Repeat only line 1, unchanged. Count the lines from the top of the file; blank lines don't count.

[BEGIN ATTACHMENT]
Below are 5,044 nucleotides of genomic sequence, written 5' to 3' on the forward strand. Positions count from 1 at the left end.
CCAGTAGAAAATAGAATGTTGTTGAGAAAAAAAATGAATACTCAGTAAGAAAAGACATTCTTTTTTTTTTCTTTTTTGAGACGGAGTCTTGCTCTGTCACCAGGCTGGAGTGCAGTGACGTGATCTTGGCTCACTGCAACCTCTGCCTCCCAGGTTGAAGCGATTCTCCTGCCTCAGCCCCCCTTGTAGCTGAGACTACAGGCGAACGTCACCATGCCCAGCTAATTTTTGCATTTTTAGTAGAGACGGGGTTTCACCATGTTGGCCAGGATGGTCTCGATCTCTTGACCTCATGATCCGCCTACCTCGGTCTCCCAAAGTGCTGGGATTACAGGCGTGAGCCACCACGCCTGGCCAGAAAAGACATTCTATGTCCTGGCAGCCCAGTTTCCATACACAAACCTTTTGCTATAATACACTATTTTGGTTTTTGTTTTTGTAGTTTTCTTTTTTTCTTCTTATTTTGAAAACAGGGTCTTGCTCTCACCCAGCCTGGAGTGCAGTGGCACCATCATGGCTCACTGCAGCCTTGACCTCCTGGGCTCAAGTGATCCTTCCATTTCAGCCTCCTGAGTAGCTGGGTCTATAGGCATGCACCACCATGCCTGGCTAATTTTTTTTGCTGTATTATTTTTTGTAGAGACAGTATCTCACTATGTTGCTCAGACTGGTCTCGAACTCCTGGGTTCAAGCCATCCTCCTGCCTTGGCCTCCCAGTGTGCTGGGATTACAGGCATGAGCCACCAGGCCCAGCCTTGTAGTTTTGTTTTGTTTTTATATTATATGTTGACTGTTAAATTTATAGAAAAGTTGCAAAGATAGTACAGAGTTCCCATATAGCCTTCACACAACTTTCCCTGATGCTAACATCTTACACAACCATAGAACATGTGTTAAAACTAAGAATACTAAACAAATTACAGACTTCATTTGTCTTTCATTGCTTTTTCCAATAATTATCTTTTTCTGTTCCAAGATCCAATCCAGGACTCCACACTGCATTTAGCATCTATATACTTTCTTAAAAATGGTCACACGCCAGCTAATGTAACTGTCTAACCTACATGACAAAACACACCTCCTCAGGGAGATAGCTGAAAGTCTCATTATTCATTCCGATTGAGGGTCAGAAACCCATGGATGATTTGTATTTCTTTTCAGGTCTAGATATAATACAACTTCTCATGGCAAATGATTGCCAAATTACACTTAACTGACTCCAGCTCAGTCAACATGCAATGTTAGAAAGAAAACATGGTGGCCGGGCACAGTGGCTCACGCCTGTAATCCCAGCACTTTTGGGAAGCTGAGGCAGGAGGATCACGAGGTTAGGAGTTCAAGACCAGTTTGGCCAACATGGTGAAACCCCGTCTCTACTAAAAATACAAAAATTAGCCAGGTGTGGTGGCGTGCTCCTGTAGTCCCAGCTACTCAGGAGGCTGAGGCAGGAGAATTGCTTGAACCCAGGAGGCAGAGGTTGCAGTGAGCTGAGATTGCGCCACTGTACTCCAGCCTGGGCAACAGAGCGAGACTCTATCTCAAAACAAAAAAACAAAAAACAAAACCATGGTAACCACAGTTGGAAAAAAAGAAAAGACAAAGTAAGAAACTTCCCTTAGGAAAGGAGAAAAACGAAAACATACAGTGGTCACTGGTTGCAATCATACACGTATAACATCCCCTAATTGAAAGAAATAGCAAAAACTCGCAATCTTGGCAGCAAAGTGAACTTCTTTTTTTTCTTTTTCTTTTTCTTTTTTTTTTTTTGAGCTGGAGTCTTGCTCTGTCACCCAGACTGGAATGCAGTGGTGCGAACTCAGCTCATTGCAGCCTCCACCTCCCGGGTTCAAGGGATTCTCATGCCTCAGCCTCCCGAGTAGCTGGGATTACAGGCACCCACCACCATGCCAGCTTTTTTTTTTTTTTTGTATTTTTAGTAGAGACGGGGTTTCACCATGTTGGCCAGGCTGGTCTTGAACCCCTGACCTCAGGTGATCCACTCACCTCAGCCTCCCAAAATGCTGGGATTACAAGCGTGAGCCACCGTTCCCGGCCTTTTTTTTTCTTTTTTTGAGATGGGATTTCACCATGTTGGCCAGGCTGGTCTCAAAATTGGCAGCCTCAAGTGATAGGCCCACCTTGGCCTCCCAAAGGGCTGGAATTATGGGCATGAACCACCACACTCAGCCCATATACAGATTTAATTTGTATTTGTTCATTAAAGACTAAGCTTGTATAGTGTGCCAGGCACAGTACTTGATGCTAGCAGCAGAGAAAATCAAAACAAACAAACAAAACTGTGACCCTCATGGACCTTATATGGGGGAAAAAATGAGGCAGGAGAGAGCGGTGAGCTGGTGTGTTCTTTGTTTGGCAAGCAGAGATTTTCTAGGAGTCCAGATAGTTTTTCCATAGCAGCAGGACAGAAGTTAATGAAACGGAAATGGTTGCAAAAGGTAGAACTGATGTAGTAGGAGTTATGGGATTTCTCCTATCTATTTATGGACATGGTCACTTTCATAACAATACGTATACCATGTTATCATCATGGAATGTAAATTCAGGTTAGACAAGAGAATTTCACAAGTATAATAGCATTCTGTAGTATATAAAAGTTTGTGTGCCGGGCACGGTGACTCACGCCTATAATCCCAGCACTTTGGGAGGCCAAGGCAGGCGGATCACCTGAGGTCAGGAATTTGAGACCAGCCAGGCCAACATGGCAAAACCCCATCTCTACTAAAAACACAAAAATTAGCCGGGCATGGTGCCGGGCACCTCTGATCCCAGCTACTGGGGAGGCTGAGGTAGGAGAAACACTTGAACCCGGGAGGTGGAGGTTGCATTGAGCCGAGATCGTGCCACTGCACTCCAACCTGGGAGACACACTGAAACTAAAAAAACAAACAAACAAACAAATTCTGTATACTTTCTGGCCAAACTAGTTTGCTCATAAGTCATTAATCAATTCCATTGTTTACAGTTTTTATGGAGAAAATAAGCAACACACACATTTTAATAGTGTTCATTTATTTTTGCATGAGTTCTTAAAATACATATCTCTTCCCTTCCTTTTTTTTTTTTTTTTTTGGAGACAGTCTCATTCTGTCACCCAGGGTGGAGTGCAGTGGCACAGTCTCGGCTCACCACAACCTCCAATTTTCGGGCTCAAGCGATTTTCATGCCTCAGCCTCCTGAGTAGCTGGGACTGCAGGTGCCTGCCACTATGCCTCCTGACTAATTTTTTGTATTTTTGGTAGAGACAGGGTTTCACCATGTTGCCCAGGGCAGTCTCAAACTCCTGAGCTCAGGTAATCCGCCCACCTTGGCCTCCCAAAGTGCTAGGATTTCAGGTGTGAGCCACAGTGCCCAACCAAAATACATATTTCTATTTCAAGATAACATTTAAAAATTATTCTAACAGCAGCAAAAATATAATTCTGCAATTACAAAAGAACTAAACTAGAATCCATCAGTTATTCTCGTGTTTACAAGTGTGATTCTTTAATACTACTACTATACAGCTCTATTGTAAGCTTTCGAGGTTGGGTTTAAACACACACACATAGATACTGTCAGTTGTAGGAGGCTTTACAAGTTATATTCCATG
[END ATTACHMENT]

Below are 5,044 nucleotides of genomic sequence, written 5' to 3' on the forward strand. Positions count from 1 at the left end.